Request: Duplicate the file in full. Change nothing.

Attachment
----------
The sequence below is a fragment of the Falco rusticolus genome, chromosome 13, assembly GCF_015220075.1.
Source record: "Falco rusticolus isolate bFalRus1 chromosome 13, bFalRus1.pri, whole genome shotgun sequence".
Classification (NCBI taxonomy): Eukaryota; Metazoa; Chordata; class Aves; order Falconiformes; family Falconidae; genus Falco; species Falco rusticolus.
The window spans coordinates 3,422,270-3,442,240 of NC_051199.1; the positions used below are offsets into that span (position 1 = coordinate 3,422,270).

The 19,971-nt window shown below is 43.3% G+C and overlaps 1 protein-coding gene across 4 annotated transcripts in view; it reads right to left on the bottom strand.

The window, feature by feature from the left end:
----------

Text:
The sequence below is a fragment of the Falco rusticolus genome, chromosome 13, assembly GCF_015220075.1.
Source record: "Falco rusticolus isolate bFalRus1 chromosome 13, bFalRus1.pri, whole genome shotgun sequence".
Classification (NCBI taxonomy): Eukaryota; Metazoa; Chordata; class Aves; order Falconiformes; family Falconidae; genus Falco; species Falco rusticolus.
The window spans coordinates 3,422,270-3,442,240 of NC_051199.1; the positions used below are offsets into that span (position 1 = coordinate 3,422,270).

The 19,971-nt window shown below is 43.3% G+C and overlaps 1 protein-coding gene across 4 annotated transcripts in view; it reads right to left on the bottom strand.

The window, feature by feature from the left end: